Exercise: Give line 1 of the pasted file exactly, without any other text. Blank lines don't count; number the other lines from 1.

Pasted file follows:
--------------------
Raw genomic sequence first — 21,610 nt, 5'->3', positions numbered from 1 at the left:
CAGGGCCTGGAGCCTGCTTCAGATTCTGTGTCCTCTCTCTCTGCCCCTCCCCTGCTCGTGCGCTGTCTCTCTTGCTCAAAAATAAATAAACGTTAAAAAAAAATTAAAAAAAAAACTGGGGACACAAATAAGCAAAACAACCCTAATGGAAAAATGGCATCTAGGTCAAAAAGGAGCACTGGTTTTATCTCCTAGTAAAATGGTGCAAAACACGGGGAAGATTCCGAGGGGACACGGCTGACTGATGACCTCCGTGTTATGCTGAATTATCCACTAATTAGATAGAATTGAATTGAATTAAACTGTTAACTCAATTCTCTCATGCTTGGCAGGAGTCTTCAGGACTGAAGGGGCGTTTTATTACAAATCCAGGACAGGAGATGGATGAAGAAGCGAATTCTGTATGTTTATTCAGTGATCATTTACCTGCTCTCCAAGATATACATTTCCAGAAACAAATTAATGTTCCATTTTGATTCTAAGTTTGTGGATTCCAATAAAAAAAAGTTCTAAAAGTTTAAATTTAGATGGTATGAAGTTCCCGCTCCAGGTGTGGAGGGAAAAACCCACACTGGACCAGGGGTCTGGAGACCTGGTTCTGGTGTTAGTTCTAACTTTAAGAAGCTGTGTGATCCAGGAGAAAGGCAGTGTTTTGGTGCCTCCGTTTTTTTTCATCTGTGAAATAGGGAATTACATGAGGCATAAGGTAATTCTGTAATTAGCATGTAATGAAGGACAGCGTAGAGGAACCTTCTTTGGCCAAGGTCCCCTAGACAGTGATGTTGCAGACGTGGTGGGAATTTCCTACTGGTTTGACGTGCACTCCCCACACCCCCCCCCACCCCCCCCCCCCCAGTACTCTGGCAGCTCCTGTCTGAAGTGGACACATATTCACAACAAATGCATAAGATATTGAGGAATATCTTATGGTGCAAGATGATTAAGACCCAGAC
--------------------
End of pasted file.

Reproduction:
Raw genomic sequence first — 21,610 nt, 5'->3', positions numbered from 1 at the left: